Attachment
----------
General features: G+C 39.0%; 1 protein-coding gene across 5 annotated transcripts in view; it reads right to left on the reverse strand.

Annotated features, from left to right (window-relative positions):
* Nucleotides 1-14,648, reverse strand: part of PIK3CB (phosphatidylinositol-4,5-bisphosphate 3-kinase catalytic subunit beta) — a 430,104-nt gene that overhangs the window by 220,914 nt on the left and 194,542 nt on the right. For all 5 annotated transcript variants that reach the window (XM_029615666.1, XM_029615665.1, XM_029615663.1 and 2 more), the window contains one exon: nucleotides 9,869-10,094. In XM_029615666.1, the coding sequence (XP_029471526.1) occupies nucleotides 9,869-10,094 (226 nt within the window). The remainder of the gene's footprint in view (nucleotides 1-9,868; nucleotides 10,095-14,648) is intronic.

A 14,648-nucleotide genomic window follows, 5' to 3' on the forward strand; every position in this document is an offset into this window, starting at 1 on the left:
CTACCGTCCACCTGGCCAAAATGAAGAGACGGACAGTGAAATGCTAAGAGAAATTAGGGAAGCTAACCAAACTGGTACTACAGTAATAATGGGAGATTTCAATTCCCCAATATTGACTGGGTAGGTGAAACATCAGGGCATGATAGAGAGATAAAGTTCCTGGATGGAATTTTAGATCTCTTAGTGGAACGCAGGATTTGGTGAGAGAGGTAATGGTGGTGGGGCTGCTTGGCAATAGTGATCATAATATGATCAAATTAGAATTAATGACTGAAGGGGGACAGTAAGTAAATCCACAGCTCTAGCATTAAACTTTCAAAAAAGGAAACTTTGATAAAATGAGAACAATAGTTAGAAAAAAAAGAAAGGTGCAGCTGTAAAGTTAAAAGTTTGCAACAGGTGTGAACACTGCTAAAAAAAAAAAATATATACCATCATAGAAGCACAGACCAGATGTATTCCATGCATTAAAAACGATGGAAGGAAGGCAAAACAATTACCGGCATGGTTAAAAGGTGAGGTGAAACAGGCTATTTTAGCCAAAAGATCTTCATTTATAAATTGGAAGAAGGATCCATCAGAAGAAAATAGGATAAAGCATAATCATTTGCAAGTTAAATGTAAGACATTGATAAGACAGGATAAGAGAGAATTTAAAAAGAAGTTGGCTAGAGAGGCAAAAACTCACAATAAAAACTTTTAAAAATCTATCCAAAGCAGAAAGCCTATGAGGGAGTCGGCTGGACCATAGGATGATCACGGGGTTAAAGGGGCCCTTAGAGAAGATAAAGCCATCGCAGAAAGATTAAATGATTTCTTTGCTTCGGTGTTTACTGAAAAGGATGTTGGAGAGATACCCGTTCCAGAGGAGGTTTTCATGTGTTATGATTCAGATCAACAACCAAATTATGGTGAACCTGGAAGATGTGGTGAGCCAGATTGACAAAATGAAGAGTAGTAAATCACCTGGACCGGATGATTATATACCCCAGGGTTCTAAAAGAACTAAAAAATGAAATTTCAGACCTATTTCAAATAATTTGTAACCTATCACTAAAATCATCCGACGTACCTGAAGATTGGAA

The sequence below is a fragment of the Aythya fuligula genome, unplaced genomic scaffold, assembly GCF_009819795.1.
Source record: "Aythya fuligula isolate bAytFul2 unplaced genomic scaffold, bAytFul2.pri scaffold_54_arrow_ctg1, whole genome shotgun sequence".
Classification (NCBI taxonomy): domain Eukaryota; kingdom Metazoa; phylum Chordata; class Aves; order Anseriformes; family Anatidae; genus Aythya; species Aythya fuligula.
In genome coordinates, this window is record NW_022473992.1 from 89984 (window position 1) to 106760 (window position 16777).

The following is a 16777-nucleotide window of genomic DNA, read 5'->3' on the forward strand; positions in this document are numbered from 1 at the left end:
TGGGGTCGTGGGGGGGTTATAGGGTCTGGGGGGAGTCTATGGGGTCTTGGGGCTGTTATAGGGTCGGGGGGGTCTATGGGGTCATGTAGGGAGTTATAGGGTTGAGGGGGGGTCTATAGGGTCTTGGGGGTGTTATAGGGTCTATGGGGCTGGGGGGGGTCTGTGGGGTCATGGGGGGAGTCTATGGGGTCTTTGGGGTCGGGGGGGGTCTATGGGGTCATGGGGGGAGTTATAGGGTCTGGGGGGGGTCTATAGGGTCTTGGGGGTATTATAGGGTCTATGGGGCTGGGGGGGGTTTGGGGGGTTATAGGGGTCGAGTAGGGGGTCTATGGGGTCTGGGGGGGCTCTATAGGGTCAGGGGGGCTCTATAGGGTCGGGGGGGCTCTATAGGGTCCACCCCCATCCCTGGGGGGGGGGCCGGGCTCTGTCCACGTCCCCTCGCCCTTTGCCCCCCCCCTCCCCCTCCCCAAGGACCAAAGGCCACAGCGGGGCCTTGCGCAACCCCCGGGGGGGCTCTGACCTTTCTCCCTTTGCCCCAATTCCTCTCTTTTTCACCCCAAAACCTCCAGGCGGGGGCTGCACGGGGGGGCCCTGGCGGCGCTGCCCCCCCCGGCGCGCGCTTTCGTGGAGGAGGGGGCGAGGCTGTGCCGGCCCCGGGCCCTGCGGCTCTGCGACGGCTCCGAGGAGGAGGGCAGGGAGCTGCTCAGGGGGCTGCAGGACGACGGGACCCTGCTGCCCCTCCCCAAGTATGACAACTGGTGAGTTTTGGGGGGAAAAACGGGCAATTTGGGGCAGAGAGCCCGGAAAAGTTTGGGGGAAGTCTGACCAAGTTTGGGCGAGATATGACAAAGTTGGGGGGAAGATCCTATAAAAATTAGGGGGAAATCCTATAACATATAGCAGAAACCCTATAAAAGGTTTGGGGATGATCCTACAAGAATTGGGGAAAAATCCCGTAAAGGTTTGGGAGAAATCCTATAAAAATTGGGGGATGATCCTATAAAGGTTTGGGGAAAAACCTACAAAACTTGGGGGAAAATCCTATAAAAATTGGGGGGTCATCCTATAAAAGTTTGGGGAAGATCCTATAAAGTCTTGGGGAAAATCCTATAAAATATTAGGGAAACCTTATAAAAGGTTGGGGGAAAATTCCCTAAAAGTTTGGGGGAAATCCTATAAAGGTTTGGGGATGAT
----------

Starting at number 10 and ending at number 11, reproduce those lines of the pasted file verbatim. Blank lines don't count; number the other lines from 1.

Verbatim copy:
The following is a 16777-nucleotide window of genomic DNA, read 5'->3' on the forward strand; positions in this document are numbered from 1 at the left end:
TGGGGTCGTGGGGGGGTTATAGGGTCTGGGGGGAGTCTATGGGGTCTTGGGGCTGTTATAGGGTCGGGGGGGTCTATGGGGTCATGTAGGGAGTTATAGGGTTGAGGGGGGGTCTATAGGGTCTTGGGGGTGTTATAGGGTCTATGGGGCTGGGGGGGGTCTGTGGGGTCATGGGGGGAGTCTATGGGGTCTTTGGGGTCGGGGGGGGTCTATGGGGTCATGGGGGGAGTTATAGGGTCTGGGGGGGGTCTATAGGGTCTTGGGGGTATTATAGGGTCTATGGGGCTGGGGGGGGTTTGGGGGGTTATAGGGGTCGAGTAGGGGGTCTATGGGGTCTGGGGGGGCTCTATAGGGTCAGGGGGGCTCTATAGGGTCGGGGGGGCTCTATAGGGTCCACCCCCATCCCTGGGGGGGGGGCCGGGCTCTGTCCACGTCCCCTCGCCCTTTGCCCCCCCCCTCCCCCTCCCCAAGGACCAAAGGCCACAGCGGGGCCTTGCGCAACCCCCGGGGGGGCTCTGACCTTTCTCCCTTTGCCCCAATTCCTCTCTTTTTCACCCCAAAACCTCCAGGCGGGGGCTGCACGGGGGGGCCCTGGCGGCGCTGCCCCCCCCGGCGCGCGCTTTCGTGGAGGAGGGGGCGAGGCTGTGCCGGCCCCGGGCCCTGCGGCTCTGCGACGGCTCCGAGGAGGAGGGCAGGGAGCTGCTCAGGGGGCTGCAGGACGACGGGACCCTGCTGCCCCTCCCCAAGTATGACAACTGGTGAGTTTTGGGGGGAAAAACGGGCAATTTGGGGCAGAGAGCCCGGAAAAGTTTGGGGGAAGTCTGACCAAGTTTGGGCGAGATATGACAAAGTTGGGGGGAAGATCCTATAAAAATTAGGGGGAAATCCTATAACATATAGCAGAAACCCTATAAAAGGTTTGGGGATGATCCTACAAGAATTGGGGAAAAATCCCGTAAAGGTTTGGGAGAAATCCTATAAAAATTGGGGGATGATCCTATAAAGGTTTGGGGAAAAACCTACAAAACTTGGGGGAAAATCCTATAAAAATTGGGGGGTCATCCTATAAAAGTTTGGGGAAGATCCTATAAAGTCTTGGGGAAAATCCTATAAAATATTAGGGAAACCTTATAAAAGGTTGGGGGAAAATTCCCTAAAAGTTTGGGGGAAATCCTATAAAGGTTTGGGGATGAT